Robert F. Smith: How Corporate America Can Give Back to Black-Owned Business

In a keynote address he gave at the Forbes 400 Summit on Philanthropy, Robert F. Smith made a bold call to action, imploring large corporations to use 2% of their annual net income for the next decade to empower the Black community. This proposal follows Smith also circulating a plan among prominent CEOs calling on big banks to capitalize on the financial institutions that service Black-owned businesses and entrepreneurial ventures. 

“Nowhere is structural racism more apparent than in corporate America. If you think about structural racism and access to capital, 70% of African American communities don’t even have a branch, bank of any type.” – Robert F. Smith

Black and Latino communities have largely been abandoned by large banks and are starved of the capital needed to build businesses and local institutions in the long term. Pumping in reparative capital and investing directly in financial architecture would be a fast way to advance economic justice for Black Americans.

An investment equal to 2% of net income over the next decade would be a small step toward restoring equity and mobility in America. America’s big corporations should feel compelled to act given that many industries have been built on exclusionary practices and discriminatory policies. The average American household charitably donates 2% of its income annually, and Smith believes corporate America should at least do the same.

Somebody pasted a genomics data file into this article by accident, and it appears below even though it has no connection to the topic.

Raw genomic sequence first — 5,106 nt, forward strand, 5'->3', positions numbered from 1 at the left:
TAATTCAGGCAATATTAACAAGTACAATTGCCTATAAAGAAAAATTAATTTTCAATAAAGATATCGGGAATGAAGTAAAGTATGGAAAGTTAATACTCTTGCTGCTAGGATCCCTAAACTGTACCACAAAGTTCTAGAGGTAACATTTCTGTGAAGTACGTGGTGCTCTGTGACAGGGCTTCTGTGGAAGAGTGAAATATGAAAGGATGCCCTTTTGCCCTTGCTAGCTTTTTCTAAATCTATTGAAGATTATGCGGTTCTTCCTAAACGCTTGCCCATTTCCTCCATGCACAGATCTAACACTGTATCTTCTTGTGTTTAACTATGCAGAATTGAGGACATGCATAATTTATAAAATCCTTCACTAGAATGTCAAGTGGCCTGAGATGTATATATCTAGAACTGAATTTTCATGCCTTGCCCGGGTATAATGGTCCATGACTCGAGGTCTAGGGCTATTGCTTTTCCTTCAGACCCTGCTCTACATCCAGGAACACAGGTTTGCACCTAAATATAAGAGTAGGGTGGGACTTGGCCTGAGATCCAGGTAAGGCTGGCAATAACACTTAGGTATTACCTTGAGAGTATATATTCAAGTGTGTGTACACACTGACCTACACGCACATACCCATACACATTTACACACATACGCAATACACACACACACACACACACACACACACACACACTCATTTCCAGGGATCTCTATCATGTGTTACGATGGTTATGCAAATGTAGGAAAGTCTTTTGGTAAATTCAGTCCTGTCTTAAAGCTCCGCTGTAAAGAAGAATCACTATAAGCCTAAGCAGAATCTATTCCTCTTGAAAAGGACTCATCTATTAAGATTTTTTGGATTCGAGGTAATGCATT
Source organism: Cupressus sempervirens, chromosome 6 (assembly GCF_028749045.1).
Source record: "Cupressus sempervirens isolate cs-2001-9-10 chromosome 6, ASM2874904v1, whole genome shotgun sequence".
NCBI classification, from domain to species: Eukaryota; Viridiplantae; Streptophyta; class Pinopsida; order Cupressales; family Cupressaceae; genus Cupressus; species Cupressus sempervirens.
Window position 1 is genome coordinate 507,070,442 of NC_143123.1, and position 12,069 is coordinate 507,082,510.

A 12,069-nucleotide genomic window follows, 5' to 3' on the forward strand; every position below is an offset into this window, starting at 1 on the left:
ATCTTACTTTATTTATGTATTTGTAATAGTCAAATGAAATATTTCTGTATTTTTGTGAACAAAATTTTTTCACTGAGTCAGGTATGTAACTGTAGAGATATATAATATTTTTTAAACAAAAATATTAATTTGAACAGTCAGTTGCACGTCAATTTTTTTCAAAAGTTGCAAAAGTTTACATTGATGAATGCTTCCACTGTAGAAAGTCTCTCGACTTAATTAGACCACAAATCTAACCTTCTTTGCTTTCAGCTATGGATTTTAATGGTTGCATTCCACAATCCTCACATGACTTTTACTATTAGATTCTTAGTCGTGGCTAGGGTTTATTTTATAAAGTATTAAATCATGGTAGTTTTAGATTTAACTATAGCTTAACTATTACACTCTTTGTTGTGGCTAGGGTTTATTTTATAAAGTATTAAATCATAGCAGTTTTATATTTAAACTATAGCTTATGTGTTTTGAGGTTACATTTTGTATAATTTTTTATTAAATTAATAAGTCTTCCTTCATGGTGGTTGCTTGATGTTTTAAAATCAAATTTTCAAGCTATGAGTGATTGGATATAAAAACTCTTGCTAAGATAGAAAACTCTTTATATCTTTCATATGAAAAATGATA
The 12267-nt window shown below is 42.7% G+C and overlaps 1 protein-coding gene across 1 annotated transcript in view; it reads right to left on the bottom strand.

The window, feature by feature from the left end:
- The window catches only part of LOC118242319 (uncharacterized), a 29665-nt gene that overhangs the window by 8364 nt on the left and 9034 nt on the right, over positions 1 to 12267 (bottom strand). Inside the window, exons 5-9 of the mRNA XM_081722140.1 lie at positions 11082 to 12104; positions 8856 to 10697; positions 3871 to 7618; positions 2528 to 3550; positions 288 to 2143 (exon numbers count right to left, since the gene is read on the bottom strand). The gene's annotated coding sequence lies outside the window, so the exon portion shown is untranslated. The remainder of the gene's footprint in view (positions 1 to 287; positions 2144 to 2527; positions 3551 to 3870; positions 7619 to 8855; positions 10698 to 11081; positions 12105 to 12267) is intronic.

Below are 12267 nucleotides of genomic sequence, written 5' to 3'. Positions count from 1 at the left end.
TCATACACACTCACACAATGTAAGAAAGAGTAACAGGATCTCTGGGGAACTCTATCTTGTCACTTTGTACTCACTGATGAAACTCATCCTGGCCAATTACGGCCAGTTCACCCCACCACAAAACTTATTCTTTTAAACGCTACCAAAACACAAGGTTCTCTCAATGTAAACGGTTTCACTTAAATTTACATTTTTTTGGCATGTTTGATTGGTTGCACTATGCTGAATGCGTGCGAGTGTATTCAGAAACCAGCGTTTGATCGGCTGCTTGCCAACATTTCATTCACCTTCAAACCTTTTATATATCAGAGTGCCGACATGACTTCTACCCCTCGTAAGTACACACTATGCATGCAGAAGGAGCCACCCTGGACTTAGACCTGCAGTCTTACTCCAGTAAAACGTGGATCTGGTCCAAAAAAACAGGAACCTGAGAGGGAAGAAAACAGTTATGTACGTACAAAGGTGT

For example, the net income of the ten largest U.S. banks over the last ten years was $968 billion. Just 2% of that would amount to $19.4 billion, which could be used to fund the ‘capillary banking system’ — community development banks and minority depository institutions that primarily serve Black communities when other banking institutions often won’t. 

Black communities have experienced systemic inequality and exclusion in every sector of the economy. To repair some of the historical damage that big businesses have caused the community, corporations should give back. The nation’s banking sector should, over the next ten years, provide billions of dollars of capital to Black-owned banks and community development banks, with some of the funds used to digitize these lenders. Telecom and tech sectors should provide money to help prepare 180,000 students at America’s historically Black colleges and universities for the jobs of the future, and to digitize one million minority small businesses.

This plan for economic justice would not only ensure Black Americans have better access to opportunity, but also increase the nation’s economic activity by more than $1 trillion annually. This plan will show Americans there is hope, there is an opportunity for the American dream to be revitalized, and will give us all confidence that we can actually make this a better country and a better place to live.

See more comments from Smith by reading the full article here.